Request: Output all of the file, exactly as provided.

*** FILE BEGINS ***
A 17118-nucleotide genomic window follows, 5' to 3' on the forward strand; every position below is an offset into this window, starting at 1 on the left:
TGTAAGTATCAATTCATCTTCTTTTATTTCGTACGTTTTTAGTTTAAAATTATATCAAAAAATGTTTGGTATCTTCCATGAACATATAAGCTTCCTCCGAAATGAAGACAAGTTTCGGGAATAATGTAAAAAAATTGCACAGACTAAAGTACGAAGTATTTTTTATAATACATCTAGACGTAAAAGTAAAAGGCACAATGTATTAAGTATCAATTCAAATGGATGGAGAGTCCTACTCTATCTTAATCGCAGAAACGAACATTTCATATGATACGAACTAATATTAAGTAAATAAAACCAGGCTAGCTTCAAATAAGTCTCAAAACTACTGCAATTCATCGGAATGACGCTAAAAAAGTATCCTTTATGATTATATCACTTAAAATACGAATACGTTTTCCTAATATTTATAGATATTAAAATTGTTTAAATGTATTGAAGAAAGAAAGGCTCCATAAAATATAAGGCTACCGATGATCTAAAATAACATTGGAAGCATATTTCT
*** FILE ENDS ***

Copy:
A 17118-nucleotide genomic window follows, 5' to 3' on the forward strand; every position below is an offset into this window, starting at 1 on the left:
TGTAAGTATCAATTCATCTTCTTTTATTTCGTACGTTTTTAGTTTAAAATTATATCAAAAAATGTTTGGTATCTTCCATGAACATATAAGCTTCCTCCGAAATGAAGACAAGTTTCGGGAATAATGTAAAAAAATTGCACAGACTAAAGTACGAAGTATTTTTTATAATACATCTAGACGTAAAAGTAAAAGGCACAATGTATTAAGTATCAATTCAAATGGATGGAGAGTCCTACTCTATCTTAATCGCAGAAACGAACATTTCATATGATACGAACTAATATTAAGTAAATAAAACCAGGCTAGCTTCAAATAAGTCTCAAAACTACTGCAATTCATCGGAATGACGCTAAAAAAGTATCCTTTATGATTATATCACTTAAAATACGAATACGTTTTCCTAATATTTATAGATATTAAAATTGTTTAAATGTATTGAAGAAAGAAAGGCTCCATAAAATATAAGGCTACCGATGATCTAAAATAACATTGGAAGCATATTTCT